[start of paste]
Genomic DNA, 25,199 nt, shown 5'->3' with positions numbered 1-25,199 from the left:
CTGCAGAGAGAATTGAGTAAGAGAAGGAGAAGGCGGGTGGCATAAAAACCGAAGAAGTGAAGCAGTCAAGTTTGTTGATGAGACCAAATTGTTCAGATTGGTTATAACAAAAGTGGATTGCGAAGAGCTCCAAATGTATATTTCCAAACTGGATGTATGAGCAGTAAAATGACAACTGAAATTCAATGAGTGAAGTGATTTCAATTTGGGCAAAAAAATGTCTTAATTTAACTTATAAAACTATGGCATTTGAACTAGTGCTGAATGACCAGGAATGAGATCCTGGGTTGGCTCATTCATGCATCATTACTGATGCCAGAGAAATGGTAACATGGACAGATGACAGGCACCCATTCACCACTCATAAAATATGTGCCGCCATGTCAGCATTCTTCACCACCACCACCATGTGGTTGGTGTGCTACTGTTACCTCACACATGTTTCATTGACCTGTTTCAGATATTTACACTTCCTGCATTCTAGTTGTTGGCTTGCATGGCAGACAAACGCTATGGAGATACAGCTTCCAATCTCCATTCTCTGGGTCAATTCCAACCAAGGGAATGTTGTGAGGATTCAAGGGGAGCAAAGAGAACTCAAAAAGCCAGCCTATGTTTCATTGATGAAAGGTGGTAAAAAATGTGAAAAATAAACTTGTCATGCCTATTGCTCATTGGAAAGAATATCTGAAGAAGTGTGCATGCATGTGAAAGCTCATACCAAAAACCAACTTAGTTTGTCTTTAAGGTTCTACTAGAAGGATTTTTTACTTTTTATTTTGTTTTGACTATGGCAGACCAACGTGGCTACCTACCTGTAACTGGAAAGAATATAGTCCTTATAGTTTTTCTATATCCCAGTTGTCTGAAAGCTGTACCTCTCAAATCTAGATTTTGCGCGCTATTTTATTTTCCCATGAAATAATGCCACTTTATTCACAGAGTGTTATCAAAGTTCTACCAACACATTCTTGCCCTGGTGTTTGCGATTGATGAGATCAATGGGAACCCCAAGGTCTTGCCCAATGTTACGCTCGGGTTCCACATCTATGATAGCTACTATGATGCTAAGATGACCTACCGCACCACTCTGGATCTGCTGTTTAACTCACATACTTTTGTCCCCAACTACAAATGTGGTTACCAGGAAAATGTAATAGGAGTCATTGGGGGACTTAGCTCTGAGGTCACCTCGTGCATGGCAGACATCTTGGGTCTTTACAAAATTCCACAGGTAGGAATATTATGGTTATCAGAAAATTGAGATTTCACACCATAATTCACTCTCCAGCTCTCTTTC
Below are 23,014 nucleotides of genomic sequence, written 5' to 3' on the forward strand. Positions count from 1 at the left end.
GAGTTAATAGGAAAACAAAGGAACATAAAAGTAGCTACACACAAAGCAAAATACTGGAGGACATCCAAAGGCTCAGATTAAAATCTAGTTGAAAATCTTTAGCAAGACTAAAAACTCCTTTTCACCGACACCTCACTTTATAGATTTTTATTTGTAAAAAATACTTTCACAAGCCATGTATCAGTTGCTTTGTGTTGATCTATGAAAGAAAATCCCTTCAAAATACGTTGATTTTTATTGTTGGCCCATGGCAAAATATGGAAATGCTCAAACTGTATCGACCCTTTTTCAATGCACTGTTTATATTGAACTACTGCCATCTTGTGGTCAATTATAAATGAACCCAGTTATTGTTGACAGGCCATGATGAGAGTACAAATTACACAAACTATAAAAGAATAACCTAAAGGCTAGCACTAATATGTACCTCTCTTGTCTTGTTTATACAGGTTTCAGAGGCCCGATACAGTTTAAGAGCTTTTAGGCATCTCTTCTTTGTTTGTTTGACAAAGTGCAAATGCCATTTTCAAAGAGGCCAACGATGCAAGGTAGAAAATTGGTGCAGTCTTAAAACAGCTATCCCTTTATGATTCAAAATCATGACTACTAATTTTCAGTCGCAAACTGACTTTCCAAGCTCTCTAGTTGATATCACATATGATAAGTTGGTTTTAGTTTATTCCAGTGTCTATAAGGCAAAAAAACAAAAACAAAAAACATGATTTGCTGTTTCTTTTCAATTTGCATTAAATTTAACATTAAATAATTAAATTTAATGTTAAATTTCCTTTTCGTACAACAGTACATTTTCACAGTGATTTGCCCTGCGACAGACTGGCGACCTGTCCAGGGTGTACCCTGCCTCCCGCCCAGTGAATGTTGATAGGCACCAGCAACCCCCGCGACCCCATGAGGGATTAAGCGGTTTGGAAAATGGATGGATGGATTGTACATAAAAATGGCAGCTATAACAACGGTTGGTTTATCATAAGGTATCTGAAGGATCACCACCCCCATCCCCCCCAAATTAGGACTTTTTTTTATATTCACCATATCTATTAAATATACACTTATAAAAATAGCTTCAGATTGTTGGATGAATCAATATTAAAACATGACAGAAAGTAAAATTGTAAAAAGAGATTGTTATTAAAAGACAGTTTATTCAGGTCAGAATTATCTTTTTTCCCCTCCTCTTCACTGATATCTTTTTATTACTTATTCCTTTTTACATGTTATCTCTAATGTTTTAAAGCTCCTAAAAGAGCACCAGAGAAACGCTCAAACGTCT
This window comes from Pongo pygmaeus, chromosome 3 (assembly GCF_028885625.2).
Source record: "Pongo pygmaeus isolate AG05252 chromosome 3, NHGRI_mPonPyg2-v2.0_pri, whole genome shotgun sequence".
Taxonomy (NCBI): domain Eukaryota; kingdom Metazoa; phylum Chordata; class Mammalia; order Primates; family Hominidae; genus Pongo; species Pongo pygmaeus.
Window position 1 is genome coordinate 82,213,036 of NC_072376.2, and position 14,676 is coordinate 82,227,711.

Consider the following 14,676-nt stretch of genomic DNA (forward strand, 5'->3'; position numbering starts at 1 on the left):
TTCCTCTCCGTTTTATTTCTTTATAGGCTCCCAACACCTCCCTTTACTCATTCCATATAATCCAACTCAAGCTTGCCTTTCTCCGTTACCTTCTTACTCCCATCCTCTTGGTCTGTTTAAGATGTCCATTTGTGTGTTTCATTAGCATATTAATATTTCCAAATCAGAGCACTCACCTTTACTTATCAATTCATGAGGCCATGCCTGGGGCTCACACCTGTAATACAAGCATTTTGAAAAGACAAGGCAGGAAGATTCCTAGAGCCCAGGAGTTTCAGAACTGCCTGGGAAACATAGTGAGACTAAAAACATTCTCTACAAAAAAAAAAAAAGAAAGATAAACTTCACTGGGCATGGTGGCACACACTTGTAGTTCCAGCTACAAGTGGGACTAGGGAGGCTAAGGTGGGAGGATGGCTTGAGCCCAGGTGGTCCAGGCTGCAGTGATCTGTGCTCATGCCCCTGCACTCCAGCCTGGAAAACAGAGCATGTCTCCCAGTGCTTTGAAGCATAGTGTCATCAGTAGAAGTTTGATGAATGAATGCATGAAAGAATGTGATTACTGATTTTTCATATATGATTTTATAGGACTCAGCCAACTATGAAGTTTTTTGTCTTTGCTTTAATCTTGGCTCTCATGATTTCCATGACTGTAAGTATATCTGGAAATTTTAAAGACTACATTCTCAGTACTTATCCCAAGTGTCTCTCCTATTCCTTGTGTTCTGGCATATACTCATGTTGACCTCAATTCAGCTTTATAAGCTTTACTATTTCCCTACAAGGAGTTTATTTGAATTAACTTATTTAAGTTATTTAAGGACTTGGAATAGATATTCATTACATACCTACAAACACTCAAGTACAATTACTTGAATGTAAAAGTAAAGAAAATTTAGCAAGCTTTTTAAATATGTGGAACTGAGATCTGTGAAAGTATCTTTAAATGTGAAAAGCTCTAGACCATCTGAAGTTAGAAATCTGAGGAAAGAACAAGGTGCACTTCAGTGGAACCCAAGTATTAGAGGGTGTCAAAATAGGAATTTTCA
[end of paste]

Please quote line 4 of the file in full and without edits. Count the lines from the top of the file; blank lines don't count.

GAGTTAATAGGAAAACAAAGGAACATAAAAGTAGCTACACACAAAGCAAAATACTGGAGGACATCCAAAGGCTCAGATTAAAATCTAGTTGAAAATCTTTAGCAAGACTAAAAACTCCTTTTCACCGACACCTCACTTTATAGATTTTTATTTGTAAAAAATACTTTCACAAGCCATGTATCAGTTGCTTTGTGTTGATCTATGAAAGAAAATCCCTTCAAAATACGTTGATTTTTATTGTTGGCCCATGGCAAAATATGGAAATGCTCAAACTGTATCGACCCTTTTTCAATGCACTGTTTATATTGAACTACTGCCATCTTGTGGTCAATTATAAATGAACCCAGTTATTGTTGACAGGCCATGATGAGAGTACAAATTACACAAACTATAAAAGAATAACCTAAAGGCTAGCACTAATATGTACCTCTCTTGTCTTGTTTATACAGGTTTCAGAGGCCCGATACAGTTTAAGAGCTTTTAGGCATCTCTTCTTTGTTTGTTTGACAAAGTGCAAATGCCATTTTCAAAGAGGCCAACGATGCAAGGTAGAAAATTGGTGCAGTCTTAAAACAGCTATCCCTTTATGATTCAAAATCATGACTACTAATTTTCAGTCGCAAACTGACTTTCCAAGCTCTCTAGTTGATATCACATATGATAAGTTGGTTTTAGTTTATTCCAGTGTCTATAAGGCAAAAAAACAAAAACAAAAAACATGATTTGCTGTTTCTTTTCAATTTGCATTAAATTTAACATTAAATAATTAAATTTAATGTTAAATTTCCTTTTCGTACAACAGTACATTTTCACAGTGATTTGCCCTGCGACAGACTGGCGACCTGTCCAGGGTGTACCCTGCCTCCCGCCCAGTGAATGTTGATAGGCACCAGCAACCCCCGCGACCCCATGAGGGATTAAGCGGTTTGGAAAATGGATGGATGGATTGTACATAAAAATGGCAGCTATAACAACGGTTGGTTTATCATAAGGTATCTGAAGGATCACCACCCCCATCCCCCCCAAATTAGGACTTTTTTTTATATTCACCATATCTATTAAATATACACTTATAAAAATAGCTTCAGATTGTTGGATGAATCAATATTAAAACATGACAGAAAGTAAAATTGTAAAAAGAGATTGTTATTAAAAGACAGTTTATTCAGGTCAGAATTATCTTTTTTCCCCTCCTCTTCACTGATATCTTTTTATTACTTATTCCTTTTTACATGTTATCTCTAATGTTTTAAAGCTCCTAAAAGAGCACCAGAGAAACGCTCAAACGTCT